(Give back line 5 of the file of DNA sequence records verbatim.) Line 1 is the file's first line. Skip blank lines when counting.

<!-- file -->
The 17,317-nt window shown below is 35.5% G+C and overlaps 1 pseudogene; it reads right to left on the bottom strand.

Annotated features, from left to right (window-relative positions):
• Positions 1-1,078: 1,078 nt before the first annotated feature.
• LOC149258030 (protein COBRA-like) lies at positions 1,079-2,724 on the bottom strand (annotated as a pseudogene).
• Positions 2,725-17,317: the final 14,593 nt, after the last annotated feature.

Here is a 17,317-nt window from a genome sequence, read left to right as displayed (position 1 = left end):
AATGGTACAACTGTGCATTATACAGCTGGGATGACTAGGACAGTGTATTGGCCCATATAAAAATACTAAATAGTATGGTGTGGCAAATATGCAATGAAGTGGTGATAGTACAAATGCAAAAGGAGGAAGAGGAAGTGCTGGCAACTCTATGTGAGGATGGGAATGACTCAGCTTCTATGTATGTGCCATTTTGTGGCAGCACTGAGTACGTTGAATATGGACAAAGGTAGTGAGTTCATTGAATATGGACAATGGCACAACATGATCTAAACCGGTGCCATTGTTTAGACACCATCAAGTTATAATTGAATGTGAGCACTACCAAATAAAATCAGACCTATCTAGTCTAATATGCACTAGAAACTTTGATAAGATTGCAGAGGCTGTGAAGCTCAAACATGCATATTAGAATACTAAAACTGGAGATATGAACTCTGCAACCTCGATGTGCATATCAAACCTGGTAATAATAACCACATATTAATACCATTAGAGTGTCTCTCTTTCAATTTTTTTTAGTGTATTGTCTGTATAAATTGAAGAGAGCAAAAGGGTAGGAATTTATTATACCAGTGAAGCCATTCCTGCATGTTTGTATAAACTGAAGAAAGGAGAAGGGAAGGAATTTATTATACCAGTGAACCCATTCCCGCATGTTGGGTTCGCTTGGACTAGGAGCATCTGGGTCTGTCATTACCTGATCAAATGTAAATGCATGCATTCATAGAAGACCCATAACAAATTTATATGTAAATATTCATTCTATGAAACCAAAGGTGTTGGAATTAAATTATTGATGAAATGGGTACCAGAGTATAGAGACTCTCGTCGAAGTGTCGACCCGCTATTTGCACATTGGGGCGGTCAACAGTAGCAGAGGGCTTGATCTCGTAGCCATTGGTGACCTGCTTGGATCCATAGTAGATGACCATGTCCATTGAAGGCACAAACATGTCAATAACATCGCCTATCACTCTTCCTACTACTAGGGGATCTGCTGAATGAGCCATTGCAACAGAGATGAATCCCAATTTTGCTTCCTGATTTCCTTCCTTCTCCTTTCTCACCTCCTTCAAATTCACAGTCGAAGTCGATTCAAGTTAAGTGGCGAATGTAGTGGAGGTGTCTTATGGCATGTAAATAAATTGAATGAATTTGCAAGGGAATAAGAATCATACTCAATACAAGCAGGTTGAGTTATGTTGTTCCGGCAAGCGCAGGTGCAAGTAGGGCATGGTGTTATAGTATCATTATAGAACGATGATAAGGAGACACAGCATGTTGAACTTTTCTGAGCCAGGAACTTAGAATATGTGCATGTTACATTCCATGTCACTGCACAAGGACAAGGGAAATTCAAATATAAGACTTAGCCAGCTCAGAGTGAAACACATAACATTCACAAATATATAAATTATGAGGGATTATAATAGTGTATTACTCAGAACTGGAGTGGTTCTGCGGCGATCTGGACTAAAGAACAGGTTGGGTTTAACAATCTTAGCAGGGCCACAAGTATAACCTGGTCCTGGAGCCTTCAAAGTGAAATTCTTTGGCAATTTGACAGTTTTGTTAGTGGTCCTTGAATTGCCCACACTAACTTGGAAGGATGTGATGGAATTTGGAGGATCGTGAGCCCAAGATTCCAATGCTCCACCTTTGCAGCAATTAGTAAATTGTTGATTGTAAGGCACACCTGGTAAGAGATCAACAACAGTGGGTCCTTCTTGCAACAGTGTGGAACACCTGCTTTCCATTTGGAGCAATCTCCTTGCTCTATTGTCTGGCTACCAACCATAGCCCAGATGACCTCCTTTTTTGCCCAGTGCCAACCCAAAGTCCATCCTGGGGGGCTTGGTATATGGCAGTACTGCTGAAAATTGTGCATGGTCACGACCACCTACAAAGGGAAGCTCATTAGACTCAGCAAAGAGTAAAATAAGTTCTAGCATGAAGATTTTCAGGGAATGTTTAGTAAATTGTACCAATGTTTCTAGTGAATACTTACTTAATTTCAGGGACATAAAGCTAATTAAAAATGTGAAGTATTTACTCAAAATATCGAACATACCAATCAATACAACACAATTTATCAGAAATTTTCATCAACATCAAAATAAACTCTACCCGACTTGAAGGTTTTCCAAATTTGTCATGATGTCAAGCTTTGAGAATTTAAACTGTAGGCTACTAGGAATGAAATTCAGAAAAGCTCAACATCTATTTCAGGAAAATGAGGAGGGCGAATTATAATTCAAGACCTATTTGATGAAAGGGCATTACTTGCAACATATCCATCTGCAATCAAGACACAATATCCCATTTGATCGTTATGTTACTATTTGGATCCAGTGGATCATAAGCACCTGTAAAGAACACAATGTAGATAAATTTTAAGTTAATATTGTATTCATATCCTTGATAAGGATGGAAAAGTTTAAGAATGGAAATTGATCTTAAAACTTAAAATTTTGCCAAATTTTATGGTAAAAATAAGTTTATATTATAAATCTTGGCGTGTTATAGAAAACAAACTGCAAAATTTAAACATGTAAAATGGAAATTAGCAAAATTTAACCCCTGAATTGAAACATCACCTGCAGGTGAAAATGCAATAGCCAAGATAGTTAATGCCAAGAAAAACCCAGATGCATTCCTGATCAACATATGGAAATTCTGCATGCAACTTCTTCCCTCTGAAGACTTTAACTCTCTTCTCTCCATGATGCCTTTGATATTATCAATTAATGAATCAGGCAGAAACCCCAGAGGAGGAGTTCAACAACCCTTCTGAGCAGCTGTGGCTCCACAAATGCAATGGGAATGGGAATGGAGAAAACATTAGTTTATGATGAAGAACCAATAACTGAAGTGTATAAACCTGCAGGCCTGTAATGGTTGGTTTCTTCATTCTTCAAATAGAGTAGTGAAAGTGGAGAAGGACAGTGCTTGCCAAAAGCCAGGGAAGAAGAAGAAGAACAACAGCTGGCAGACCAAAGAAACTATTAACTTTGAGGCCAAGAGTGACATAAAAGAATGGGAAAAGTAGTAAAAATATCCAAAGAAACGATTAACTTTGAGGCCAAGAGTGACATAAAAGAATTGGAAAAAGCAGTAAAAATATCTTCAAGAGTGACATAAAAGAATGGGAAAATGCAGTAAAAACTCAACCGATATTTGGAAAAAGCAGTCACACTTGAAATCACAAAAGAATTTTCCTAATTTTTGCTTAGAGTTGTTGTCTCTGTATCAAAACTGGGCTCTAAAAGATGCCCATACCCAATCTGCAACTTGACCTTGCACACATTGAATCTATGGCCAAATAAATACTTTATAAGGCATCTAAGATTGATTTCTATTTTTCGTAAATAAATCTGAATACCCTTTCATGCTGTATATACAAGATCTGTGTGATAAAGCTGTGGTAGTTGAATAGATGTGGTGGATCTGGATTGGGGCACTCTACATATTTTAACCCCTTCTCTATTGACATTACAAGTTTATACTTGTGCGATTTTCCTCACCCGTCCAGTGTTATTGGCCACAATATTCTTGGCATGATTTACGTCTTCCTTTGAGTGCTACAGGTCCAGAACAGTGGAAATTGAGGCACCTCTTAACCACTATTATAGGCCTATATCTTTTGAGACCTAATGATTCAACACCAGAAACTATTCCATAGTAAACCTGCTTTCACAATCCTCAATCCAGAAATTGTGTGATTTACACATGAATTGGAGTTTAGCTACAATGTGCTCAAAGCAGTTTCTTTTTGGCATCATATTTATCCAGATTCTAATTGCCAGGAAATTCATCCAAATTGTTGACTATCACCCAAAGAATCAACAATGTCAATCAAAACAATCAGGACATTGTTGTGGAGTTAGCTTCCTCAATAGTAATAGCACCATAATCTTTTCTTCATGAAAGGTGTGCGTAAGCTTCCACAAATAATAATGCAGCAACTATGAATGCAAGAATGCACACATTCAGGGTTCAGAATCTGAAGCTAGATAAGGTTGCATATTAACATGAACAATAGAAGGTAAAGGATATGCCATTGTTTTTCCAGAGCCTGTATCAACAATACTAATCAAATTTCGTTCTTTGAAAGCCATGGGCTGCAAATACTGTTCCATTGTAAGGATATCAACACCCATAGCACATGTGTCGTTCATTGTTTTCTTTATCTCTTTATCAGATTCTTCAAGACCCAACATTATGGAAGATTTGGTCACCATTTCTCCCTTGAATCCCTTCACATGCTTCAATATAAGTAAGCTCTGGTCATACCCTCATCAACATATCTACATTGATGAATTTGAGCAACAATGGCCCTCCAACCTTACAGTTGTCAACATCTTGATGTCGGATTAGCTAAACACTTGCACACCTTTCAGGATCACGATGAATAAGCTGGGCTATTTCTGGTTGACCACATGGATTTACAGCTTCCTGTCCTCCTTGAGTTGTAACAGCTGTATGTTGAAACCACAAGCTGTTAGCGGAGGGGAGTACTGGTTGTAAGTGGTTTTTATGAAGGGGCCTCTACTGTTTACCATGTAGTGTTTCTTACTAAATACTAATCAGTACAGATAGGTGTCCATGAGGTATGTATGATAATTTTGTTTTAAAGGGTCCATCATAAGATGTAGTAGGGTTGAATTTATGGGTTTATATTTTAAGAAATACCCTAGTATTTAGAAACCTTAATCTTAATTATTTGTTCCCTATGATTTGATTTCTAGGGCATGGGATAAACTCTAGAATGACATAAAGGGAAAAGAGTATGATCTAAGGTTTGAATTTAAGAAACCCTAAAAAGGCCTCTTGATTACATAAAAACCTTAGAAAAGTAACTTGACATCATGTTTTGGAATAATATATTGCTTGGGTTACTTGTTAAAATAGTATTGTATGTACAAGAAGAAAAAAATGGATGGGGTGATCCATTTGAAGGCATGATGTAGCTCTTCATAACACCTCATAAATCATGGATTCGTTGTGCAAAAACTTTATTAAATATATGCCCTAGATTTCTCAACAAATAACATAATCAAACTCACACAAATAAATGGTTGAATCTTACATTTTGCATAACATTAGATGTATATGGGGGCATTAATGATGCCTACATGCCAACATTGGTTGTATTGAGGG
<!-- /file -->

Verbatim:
• Positions 2,725-17,317: the final 14,593 nt, after the last annotated feature.